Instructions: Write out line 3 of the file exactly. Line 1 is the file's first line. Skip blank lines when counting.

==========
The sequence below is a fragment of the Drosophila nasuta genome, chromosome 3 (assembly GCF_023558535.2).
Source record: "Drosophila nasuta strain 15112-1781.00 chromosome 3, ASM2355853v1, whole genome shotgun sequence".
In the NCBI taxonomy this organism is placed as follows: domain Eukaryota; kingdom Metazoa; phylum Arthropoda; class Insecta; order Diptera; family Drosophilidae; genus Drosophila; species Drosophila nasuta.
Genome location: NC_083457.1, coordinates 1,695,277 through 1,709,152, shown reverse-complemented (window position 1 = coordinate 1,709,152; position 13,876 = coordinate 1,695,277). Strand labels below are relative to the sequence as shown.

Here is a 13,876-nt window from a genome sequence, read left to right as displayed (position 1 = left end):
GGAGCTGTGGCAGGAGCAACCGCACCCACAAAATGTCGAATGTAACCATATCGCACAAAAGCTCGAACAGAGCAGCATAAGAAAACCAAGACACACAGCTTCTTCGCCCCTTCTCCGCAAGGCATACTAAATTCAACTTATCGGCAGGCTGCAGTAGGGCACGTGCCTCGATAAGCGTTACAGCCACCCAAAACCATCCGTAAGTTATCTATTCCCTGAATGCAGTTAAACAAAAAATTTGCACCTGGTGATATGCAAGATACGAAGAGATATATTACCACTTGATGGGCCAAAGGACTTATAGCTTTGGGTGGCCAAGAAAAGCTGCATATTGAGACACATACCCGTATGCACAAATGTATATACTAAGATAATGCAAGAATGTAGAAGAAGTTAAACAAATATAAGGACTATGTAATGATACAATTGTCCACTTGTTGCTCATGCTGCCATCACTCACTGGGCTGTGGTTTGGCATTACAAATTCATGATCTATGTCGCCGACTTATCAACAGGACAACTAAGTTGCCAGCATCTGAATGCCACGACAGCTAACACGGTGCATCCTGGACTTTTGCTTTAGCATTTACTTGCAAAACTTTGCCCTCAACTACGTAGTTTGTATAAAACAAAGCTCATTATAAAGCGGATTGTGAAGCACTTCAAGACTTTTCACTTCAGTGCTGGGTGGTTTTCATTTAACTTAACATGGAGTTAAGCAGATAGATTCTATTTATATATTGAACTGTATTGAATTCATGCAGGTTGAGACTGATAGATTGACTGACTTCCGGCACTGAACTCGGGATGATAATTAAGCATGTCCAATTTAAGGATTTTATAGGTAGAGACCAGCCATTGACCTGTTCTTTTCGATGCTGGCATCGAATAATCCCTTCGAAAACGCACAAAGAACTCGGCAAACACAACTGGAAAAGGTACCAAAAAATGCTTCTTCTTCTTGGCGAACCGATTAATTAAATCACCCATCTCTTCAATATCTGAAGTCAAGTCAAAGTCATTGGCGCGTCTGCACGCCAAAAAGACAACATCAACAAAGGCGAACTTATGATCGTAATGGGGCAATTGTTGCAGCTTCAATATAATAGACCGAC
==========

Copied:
In the NCBI taxonomy this organism is placed as follows: domain Eukaryota; kingdom Metazoa; phylum Arthropoda; class Insecta; order Diptera; family Drosophilidae; genus Drosophila; species Drosophila nasuta.